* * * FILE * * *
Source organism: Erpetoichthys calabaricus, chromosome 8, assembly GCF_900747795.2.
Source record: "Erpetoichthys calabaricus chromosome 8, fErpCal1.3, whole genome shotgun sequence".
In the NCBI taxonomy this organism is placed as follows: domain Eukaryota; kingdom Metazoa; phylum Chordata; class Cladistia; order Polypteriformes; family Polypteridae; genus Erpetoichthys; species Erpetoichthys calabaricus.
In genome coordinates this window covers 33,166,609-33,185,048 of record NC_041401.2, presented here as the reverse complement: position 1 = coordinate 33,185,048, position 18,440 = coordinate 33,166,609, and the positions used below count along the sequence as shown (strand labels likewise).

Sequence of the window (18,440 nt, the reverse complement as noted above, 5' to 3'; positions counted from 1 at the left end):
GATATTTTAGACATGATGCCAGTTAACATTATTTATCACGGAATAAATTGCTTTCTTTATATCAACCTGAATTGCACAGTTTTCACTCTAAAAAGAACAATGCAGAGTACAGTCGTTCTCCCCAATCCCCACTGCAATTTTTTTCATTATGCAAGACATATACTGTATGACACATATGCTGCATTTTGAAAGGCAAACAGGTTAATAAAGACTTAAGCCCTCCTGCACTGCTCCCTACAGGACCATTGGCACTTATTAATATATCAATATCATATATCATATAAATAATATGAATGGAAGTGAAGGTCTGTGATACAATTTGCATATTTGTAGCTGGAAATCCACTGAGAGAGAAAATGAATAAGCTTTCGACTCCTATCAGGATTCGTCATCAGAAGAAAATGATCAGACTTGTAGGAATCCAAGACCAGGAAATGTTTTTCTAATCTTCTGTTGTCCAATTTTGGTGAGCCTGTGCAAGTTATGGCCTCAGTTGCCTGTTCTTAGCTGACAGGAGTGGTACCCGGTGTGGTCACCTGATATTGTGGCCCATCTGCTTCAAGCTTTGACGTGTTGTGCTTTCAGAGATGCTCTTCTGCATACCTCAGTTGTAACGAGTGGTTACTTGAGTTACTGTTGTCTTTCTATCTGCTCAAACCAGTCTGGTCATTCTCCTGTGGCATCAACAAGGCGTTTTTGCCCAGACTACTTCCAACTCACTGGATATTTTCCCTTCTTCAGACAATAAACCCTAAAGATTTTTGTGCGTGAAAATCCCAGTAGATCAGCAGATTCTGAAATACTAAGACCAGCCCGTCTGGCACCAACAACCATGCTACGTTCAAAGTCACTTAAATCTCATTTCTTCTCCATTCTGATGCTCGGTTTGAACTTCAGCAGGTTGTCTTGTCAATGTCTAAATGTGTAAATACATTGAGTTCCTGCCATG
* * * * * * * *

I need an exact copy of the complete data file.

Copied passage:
Source organism: Erpetoichthys calabaricus, chromosome 8, assembly GCF_900747795.2.
Source record: "Erpetoichthys calabaricus chromosome 8, fErpCal1.3, whole genome shotgun sequence".
In the NCBI taxonomy this organism is placed as follows: domain Eukaryota; kingdom Metazoa; phylum Chordata; class Cladistia; order Polypteriformes; family Polypteridae; genus Erpetoichthys; species Erpetoichthys calabaricus.
In genome coordinates this window covers 33,166,609-33,185,048 of record NC_041401.2, presented here as the reverse complement: position 1 = coordinate 33,185,048, position 18,440 = coordinate 33,166,609, and the positions used below count along the sequence as shown (strand labels likewise).

Sequence of the window (18,440 nt, the reverse complement as noted above, 5' to 3'; positions counted from 1 at the left end):
GATATTTTAGACATGATGCCAGTTAACATTATTTATCACGGAATAAATTGCTTTCTTTATATCAACCTGAATTGCACAGTTTTCACTCTAAAAAGAACAATGCAGAGTACAGTCGTTCTCCCCAATCCCCACTGCAATTTTTTTCATTATGCAAGACATATACTGTATGACACATATGCTGCATTTTGAAAGGCAAACAGGTTAATAAAGACTTAAGCCCTCCTGCACTGCTCCCTACAGGACCATTGGCACTTATTAATATATCAATATCATATATCATATAAATAATATGAATGGAAGTGAAGGTCTGTGATACAATTTGCATATTTGTAGCTGGAAATCCACTGAGAGAGAAAATGAATAAGCTTTCGACTCCTATCAGGATTCGTCATCAGAAGAAAATGATCAGACTTGTAGGAATCCAAGACCAGGAAATGTTTTTCTAATCTTCTGTTGTCCAATTTTGGTGAGCCTGTGCAAGTTATGGCCTCAGTTGCCTGTTCTTAGCTGACAGGAGTGGTACCCGGTGTGGTCACCTGATATTGTGGCCCATCTGCTTCAAGCTTTGACGTGTTGTGCTTTCAGAGATGCTCTTCTGCATACCTCAGTTGTAACGAGTGGTTACTTGAGTTACTGTTGTCTTTCTATCTGCTCAAACCAGTCTGGTCATTCTCCTGTGGCATCAACAAGGCGTTTTTGCCCAGACTACTTCCAACTCACTGGATATTTTCCCTTCTTCAGACAATAAACCCTAAAGATTTTTGTGCGTGAAAATCCCAGTAGATCAGCAGATTCTGAAATACTAAGACCAGCCCGTCTGGCACCAACAACCATGCTACGTTCAAAGTCACTTAAATCTCATTTCTTCTCCATTCTGATGCTCGGTTTGAACTTCAGCAGGTTGTCTTGTCAATGTCTAAATGTGTAAATACATTGAGTTCCTGCCATG